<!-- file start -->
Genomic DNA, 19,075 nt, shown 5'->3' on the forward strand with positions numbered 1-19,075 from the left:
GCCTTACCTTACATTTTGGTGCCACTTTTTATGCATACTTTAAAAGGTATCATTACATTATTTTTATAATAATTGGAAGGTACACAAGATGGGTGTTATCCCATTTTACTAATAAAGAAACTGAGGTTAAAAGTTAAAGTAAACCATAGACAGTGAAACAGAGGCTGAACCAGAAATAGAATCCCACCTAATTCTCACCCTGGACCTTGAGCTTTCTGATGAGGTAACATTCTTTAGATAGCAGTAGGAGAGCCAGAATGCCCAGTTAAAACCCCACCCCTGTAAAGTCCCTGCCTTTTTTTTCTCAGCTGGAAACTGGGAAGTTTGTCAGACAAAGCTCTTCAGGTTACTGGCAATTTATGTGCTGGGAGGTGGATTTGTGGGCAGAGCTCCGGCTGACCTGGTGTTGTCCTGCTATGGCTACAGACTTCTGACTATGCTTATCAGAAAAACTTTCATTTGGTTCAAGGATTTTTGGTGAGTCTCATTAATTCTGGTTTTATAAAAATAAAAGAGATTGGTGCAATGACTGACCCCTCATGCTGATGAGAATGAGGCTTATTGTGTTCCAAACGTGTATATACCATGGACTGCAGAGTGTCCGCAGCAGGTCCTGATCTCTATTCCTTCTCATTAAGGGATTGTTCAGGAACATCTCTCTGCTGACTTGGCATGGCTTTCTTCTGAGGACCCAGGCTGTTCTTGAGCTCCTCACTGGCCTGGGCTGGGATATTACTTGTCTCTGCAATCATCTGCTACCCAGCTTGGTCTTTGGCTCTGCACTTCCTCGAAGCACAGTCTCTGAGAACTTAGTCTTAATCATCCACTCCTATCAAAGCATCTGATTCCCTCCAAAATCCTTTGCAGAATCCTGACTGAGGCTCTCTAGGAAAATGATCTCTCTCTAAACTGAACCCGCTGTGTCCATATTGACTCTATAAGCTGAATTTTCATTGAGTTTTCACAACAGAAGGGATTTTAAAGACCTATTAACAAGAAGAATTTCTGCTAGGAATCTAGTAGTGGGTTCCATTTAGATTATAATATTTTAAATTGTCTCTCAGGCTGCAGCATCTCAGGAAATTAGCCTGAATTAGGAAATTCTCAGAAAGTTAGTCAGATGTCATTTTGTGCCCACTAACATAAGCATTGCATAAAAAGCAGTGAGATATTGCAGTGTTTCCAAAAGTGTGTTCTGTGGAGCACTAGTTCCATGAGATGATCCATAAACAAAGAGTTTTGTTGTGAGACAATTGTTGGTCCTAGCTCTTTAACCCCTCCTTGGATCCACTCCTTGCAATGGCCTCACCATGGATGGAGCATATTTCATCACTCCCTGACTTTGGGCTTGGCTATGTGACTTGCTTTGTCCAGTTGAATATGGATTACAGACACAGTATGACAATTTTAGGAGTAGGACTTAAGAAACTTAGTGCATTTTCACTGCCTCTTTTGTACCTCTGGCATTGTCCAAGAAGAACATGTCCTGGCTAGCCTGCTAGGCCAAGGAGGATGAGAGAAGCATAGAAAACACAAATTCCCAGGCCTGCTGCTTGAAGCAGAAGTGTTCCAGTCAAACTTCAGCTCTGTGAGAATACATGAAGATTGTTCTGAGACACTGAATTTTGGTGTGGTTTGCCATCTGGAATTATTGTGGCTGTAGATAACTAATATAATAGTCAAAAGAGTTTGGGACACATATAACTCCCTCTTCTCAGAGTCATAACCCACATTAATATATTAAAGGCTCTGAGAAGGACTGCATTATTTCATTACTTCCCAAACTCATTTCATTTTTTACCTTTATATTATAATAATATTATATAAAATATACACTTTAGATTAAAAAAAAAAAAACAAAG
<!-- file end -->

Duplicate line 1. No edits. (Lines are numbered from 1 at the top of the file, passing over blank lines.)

Genomic DNA, 19,075 nt, shown 5'->3' on the forward strand with positions numbered 1-19,075 from the left: